Eaton praised the voting rights but surrendered $1.6 billion to the right

Last year, publicly traded company Eaton signed an open statement supporting “American democracy” and acknowledging the country’s history of political disenfranchisement. “We should all feel an obligation to defend the right to vote and to oppose discriminatory laws or policies that prevent or limit every eligible voter from having an equal and fair opportunity to vote,” the statement said, which among other things was published in newspapers The New York Times and The Washington Post.

But just a month earlier, the energy company pledged $1.6 billion to a trust controlled by a man whose work allegedly contradicts those values. That individual, Leonard Leo, is perhaps best known for his efforts to fill courts with conservative judges. He has also been linked to groups such as the Honest Elections Project, which has been blamed from Pushing for controversial new voting restrictions, ostensibly in the name of electoral security.

Details of Leo’s role at the trust only came to light this week after detailed reports The New York Times and ProPublica.

“I think Leonard Leo’s work, especially his recent work on elections, has done a lot of damage to American democracy,” said Richard Hasen, a professor specializing in electoral law and regulation of campaign finance at the UCLA School of Law Has. “And I think with that extra $1.6 billion to play with, there’s a lot more damage that can be done.”

The $1.6 billion infusion came about through a complex maneuver in which conservative billionaire Barre Seid donated shares in his manufacturing company to the Leo-led Marble Freedom Trust. Marble then sold the company to Eaton in March 2021 for more than $1.6 billion.

Eaton made no mention of the Trust or Leo in press releases announcing the acquisition. According to Hasen, it’s possible the company didn’t know his money would “help fund Leonard Leo’s empire” since he’s not a household name. In that case, he said, it would be “hard to blame them.”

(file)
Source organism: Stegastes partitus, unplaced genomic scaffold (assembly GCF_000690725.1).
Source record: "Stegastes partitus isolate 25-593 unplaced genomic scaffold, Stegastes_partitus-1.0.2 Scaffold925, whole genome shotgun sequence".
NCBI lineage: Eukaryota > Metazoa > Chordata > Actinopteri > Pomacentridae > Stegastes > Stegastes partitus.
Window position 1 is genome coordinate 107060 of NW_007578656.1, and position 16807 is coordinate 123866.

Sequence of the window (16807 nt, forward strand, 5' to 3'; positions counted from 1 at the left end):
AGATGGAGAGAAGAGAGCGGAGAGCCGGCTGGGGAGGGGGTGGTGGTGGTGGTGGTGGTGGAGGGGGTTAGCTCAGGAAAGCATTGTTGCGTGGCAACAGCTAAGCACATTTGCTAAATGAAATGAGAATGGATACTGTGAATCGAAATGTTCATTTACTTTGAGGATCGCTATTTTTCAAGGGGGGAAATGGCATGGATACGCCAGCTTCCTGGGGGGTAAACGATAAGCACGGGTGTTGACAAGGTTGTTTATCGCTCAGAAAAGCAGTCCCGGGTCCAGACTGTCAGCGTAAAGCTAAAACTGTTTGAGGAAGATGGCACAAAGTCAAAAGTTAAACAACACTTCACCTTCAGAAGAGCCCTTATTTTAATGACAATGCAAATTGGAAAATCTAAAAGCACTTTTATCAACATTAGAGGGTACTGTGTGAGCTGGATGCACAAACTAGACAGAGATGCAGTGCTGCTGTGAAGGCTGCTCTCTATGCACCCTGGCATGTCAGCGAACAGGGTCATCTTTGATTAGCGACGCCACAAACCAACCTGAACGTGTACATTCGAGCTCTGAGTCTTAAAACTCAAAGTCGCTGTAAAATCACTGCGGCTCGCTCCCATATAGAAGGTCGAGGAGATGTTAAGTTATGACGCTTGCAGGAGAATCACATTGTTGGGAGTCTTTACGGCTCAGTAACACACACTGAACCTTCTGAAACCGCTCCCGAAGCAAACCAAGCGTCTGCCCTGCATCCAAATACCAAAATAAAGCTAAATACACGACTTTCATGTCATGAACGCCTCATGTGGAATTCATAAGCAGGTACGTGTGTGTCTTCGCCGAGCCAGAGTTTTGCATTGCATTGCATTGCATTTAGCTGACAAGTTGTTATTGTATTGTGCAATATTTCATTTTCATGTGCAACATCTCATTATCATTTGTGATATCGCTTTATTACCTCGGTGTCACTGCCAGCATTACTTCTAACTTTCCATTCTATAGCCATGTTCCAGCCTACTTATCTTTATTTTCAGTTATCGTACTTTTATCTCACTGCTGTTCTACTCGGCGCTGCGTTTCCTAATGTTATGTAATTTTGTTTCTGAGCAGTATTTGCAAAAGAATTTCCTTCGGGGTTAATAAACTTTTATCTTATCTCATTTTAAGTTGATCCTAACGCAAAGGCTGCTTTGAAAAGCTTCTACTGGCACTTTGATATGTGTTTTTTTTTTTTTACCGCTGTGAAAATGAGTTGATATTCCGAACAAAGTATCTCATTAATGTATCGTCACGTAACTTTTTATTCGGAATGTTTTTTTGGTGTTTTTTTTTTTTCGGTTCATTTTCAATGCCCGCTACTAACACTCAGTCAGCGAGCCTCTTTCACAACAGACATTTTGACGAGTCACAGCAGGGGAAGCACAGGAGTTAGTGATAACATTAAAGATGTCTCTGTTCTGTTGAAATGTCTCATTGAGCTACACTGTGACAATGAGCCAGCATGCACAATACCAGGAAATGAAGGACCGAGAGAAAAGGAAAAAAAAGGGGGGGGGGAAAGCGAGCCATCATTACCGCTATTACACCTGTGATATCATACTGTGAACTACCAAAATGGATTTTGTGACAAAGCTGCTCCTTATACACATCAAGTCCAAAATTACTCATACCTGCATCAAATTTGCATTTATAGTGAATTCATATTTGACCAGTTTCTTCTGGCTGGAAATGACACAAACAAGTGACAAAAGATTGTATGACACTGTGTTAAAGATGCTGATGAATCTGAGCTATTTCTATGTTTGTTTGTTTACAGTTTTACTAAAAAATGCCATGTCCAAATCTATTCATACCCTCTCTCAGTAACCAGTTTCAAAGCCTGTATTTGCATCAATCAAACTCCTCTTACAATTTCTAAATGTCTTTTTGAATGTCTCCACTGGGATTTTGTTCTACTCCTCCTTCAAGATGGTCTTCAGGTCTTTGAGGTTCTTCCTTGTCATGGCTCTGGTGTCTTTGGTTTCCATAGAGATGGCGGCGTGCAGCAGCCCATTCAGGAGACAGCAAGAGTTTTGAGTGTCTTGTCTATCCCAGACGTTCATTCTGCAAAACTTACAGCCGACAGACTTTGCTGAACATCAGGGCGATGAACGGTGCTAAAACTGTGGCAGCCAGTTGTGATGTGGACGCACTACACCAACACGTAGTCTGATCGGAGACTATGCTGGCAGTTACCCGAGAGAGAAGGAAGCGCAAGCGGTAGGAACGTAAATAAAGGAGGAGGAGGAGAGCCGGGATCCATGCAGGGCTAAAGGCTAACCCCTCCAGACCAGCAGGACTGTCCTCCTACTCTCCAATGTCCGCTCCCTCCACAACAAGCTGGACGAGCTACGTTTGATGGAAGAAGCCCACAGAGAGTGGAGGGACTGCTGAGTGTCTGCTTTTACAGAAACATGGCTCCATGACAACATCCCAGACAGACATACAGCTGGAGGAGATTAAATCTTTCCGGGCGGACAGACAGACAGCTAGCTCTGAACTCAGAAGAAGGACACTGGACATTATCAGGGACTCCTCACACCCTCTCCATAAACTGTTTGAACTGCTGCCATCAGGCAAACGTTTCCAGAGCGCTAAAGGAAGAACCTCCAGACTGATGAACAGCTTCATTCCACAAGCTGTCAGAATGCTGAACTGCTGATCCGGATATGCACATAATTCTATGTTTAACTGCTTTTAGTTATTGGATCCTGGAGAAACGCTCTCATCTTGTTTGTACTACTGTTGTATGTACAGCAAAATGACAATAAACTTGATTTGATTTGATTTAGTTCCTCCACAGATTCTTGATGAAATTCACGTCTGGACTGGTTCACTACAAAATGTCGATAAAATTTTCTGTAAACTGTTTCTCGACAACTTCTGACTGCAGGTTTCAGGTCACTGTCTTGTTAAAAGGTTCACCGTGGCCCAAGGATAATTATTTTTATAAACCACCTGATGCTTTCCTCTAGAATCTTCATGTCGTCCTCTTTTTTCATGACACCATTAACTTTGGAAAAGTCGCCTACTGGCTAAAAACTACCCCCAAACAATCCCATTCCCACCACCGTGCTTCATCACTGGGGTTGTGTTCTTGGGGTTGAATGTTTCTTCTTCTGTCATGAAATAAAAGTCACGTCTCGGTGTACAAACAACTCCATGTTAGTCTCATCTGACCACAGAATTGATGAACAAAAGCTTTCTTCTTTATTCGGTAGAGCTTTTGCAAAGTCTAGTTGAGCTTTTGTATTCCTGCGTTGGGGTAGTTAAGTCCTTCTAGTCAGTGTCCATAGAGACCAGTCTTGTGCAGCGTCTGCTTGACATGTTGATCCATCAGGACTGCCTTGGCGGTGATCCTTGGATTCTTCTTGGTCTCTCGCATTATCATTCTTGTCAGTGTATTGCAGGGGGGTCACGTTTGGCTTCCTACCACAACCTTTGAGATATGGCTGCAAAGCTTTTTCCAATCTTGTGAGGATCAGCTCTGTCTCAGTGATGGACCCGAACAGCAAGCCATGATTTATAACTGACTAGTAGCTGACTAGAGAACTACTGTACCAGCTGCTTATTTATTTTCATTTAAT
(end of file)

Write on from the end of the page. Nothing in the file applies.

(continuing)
Maurice Cunningham, an associate professor of political science at Boston University who writes about secret political spending known as “dark money,” was skeptical that Eaton might not know the recipient of his funds.

“I’m not buying $1.6 billion for a minute [deal] is made without knowing where it’s going and who’s going to use it and what its track record is,” he said.

“Eaton has a lot to explain. Do they support American democracy or was it all just talk to get good PR?” added Kyle Herrig, president of Accountable.US, which describes itself as a nonpartisan organization that aims to “shed a light on corporations and special interests who all too often wield unchecked power and influence”.

Leo did not respond to a request for comment. A spokesman for Eaton said: “We have no additional information on the acquisition announced last year.

In a statement, Jason Snead, executive director of the Honest Elections Project, said the group “is proud to support the right to free and fair elections and to defend the common sense laws that Americans overwhelmingly demand to protect our electoral system.” … including photo ID, early access voting and clean electoral rolls.”

Snead has previously distanced the group from some conspiracy theories surrounding former President Donald Trump’s election fraud. “We looked very closely at all the allegations that were made after the election,” he told the Associated Press last year. “We, like many others, have concluded that there is no evidence of widespread fraud.”

In the run-up to the vote, however, the Honest Elections Project was accused of fomenting panic over absentee voting and so-called voter fraud, including through a reported $250,000 advertising campaign about attempts to “fix the election.” As The guard As previously mentioned, the group published a blog in 2019 in which it declared voter suppression a “myth.”

Rabbits publicly attacked Leo’s work with the Honest Elections Project in 2020, explaining on Twitter that it “pushes crazy theories that could be used to try and get the courts, which he helped stack with Conservatives, to accept bogus voter-rigging arguments that themselves.” could affect election results.”

Despite the setback, Barre’s gift — and Eaton’s subsequent acquisition — could become a new model for political spending, as it allowed both the billionaire and the trust to avoid paying taxes on the deal. Not to mention that the whole affair remained a secret for more than a year. Eaton praised the voting rights but surrendered $1.6 billion to the right


Hung is a Interreviewed U.S. News Reporter based in London. His focus is on U.S. politics and the environment. He has covered climate change extensively, as well as healthcare and crime. Hung joined Interreviewed in 2023 from the Daily Express and previously worked for Chemist and Druggist and the Jewish Chronicle. He is a graduate of Cambridge University. Languages: English. You can get in touch with me by emailing:

Related Articles

Back to top button